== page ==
George Clemenceau vs. Woodrow Wilson’s idealistic ideas
The Treaty of Versailles marked the end of the end of the First World War between Germany and the Associated and Allied Powers. Undeniably, the concerned parties had different goals and objectives concerning the peace conference even before the Versailles meeting taking place. However, some of these objectives were conflicting. The United States wanted peace that could last longer to be created; according to the French, Germany was to be penalized for their deeds, while the British wanted Germany to be constructed to become economically strong so that it could counter the dominance of France and Russia in Europe. As a result, no party achieved all its objectives as some kind of sacrifices had to be made, (Chipley, 2010). Notably, some of the key figures involved in the signing Versailles Treaty were George Clemenceau and Woodrow Wilson.
Unlike Clemenceau, Wilson asserted that, a more reasonable way was could be the best to deal with Germany after the War. Wilson’s arguments concurred with those of George Lloyd who also was for a strong Germany. Wilson’s arguments were based on fourteen points that he gave, which can be summarized as follows. He argued that, rather than engaging in secret agreements, open agreements of peace should be made in order to avoid suspicion on one another. Besides, all the existing economic barriers were to be removed and equality of trade conditions be established among the concerned parties, (Jeff, 2001). The other proposal was that nations were to be disarmed to minimal levels, allowing for domestic safety. Additionally, all the French areas were to be freed and the portions that had been invaded the Germans restored. Lastly, a league of nations was to be established of which all the involved parties as well as other nations were to be members.
On the other hand, other parties observed Wilson’s points as being extremely idealistic. Clemenceau argued that, Germany had to pay for all the destruction it had made in France. Therefore, the best way that France could avenge itself was by completely crippling Germany economically, socially as well as politically, (Jeff, 2001). He also asserted that all the events of 1914 were caused by Germany. Unlike Wilson who proposed that all nations should be disarmed to the minimum levels, Clemenceau proposed that in order to avoid a repetition of the War, Germany should be disarmed completely as it was a threat to most European countries. Finally, besides severely punishing the Germans, they were also to compensate France for all the damages it caused in addition to returning all the territories that belonged to France.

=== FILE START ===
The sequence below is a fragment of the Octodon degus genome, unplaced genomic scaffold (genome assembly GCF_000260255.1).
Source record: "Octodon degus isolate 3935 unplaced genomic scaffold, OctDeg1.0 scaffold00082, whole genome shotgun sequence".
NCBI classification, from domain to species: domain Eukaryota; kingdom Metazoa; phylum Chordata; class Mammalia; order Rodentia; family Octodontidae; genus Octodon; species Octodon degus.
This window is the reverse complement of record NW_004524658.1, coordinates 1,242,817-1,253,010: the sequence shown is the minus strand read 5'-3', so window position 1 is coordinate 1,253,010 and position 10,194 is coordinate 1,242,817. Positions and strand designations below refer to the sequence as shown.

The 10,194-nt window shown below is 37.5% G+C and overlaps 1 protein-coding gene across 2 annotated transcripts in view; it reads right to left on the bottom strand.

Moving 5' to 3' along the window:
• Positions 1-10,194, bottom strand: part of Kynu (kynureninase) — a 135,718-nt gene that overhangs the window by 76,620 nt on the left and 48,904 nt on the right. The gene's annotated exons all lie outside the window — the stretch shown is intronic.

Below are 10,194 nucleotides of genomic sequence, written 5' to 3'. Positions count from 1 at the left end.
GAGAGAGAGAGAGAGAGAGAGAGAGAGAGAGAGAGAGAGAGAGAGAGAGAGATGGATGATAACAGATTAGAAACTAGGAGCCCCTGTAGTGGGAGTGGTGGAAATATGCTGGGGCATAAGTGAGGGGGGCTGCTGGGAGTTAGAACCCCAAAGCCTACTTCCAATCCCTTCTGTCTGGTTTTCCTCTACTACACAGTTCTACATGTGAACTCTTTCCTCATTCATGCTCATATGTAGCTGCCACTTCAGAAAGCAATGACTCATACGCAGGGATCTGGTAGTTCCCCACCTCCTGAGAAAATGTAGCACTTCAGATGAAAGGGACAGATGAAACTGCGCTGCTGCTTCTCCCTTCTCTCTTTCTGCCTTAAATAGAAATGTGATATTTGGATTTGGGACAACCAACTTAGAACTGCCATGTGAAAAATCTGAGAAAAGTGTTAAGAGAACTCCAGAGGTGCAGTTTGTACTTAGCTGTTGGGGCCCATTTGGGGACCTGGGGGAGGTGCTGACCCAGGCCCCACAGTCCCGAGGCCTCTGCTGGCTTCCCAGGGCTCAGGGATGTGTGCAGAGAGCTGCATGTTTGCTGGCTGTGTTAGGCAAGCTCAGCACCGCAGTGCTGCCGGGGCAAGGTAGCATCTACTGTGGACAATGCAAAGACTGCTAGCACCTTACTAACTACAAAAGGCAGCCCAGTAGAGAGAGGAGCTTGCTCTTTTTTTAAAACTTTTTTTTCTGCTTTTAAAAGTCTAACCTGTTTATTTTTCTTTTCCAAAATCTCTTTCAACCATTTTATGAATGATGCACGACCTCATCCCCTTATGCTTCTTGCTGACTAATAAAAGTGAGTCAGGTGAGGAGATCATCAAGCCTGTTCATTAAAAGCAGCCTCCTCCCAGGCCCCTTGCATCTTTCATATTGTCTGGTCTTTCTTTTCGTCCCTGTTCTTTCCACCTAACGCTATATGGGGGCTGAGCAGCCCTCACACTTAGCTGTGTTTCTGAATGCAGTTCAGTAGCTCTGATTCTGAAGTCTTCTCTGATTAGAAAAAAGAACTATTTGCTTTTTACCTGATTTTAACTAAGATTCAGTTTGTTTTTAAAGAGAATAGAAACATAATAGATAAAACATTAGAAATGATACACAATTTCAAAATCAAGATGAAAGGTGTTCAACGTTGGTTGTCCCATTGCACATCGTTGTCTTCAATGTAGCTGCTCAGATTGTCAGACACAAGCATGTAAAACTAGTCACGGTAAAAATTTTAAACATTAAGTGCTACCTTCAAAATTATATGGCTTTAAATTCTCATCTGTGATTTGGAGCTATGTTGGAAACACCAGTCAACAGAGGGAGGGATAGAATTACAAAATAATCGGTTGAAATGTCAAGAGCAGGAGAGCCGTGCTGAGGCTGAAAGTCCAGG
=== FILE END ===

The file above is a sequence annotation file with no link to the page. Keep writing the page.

Finally, initially Germany rejected the proposals that were made in the Treaty. However, it had to give in to the peace conditions as outlined by the victors. Some of the conditions were: dividing some of its territories to the bordering nations, surrendering all its colonies in overseas, as well as reducing it’s military to limit its ability of going into war again. Germany finally signed the Treaty when a new government took over under the leadership of Chancellor Gustav Bauer after the resignation of Philip Scheidemann, (Chipley, 2010).
Chipley, L.S. (2010). The Treaty of Versailles. New York: Inforbase Publishing.
Jeff, H. (2001). The Treaty of Versailles. Boston: Greenhaven Press.